Cookies on
this website

This website uses cookies, some of which have already been set as they are essential to the site's operation. You may delete and block all cookies, but parts of the site will then not function.

I accept cookies from this site Allow Cookies

Shelach Lecha

By Rabbi Amanda Golby

Shelach Lecha tells of those sent by Moses to scout the land, and the consequences of 10 of the 12 bringing back discouraging reports. ‘Shelach lecha’ is an interesting term in view of what is to come. God says to Moses, ‘send’, but literally, ‘send for yourself’. God has already promised, as far back as the beginning of Sh’mot, Exodus, that they will be going to ‘a good and spacious land, a land flowing with milk and honey’. Now it is as though God is saying that if these words are doubted, Moses can send those whom he chooses. The account in Devarim tells us that they are being sent at the people’s insistence.

The twelve are to report back on the people, the land, the cities and the natural resources, and, as we know, ten while being favourable in some aspects, also dwell on the difficulties, particularly with regard to the people.

The people were giants, and ‘we looked like grasshoppers to ourselves, and so we must have looked to them’.  Interestingly they do not know how they looked to them. It is their fear that makes them believe it, and again it is important for us to think of our fears at different times, as we try to work out what is real and what is in our imagination. Only Caleb gives a positive report, and this causes the people to lose faith, to want a challenge to the leadership of Moses and Aaron, and indeed to want, not for the first time, to return to Egypt, preferring, in the words of Sheldon Kopp, American author and psychotherapist, ‘the security of known misery to the misery of unfamiliar insecurity’. These events end tragically with God destroying the ten scouts who incited the community, sparing only Caleb and Joshua.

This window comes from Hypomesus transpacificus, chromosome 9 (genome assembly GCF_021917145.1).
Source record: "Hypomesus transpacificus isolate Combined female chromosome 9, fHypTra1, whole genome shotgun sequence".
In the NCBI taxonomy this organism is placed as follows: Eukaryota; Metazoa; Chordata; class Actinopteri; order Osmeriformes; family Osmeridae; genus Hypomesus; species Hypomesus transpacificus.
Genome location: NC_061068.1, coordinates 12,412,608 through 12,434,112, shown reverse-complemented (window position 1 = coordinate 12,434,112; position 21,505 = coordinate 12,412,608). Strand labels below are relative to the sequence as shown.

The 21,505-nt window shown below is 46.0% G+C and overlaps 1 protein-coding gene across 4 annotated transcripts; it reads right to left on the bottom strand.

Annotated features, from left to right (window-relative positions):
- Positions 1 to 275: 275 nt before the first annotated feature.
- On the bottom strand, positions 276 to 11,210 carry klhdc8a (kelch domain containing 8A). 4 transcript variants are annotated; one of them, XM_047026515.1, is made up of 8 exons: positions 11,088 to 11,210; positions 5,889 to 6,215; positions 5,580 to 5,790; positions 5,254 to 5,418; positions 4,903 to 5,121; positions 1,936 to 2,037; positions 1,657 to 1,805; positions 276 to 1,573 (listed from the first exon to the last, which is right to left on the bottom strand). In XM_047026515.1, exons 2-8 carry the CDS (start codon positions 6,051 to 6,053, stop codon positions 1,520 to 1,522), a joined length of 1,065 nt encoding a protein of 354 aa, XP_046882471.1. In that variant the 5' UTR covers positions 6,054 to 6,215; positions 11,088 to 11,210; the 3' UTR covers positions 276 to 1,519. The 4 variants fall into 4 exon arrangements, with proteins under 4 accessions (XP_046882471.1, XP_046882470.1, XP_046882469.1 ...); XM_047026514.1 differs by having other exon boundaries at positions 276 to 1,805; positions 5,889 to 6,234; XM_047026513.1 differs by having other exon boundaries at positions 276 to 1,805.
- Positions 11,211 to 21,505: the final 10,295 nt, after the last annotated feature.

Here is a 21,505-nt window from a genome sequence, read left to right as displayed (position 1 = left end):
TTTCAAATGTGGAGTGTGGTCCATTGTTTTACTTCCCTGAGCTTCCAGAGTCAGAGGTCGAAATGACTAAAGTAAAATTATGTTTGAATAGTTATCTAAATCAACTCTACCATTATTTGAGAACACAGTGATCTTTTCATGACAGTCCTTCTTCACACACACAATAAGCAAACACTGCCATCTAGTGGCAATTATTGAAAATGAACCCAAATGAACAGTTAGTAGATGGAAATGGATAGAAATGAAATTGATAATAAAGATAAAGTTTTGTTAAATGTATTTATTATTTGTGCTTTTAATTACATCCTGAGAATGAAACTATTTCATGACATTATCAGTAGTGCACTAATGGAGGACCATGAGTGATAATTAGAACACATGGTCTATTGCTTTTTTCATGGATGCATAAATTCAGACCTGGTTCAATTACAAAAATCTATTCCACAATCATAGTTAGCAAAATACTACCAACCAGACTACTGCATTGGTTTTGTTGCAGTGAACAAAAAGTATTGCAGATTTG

In Jewish tradition, this sin and that of the Golden Calf which are regarded as the most serious breaches in the relationship between God and the Israelites, and it is no accident that the Golden Calf was said to have been made on 17th Tammuz, and the spies’ report is linked with Tisha B’Av. The golden calf was clearly the sin of idolatry, but what about the report of the spies? In Numbers 13:31, they said: ‘We cannot attack that people for it is stronger than we, mimenu’. The traditional understanding is that ‘mimenu’ refers to the Israelites, and that their strength means the land cannot be conquered, but Rashi suggests it is in fact God.  If we understand that the real sin of the ten was to deny God’s powers, we fully appreciate why this act was regarded as so destructive.

This can speak to every generation, but perhaps particularly resonates at the present time when there are so many uncertainties for us, so many questions about the role of government, and indeed the role of scientific and medical ‘experts’ holding a range of views,  and no easy answers. It is truly challenging to have to balance the needs for health with the economic challenges. Leadership is always a privilege and a burden, and, week after week at the present time, as we read Torah, we are reminded of that.

Our task is to retain faith and continue to do our best at the present time and hope that when we do return to ‘normal’, or at least a ‘new normal’, some of the gains of this time will remain.  Many, however, have experienced losses, whether it is the devastating loss of loved ones or so much else that will be different and difficult, and there are, and will remain, many occasions for doubt.  We can legitimately doubt political leaders, but we hope to maintain and work with confidence for the Jewish, national and global future. May we have the courage to hold on to the vision of Caleb and Joshua.

Posted on 19 June 2020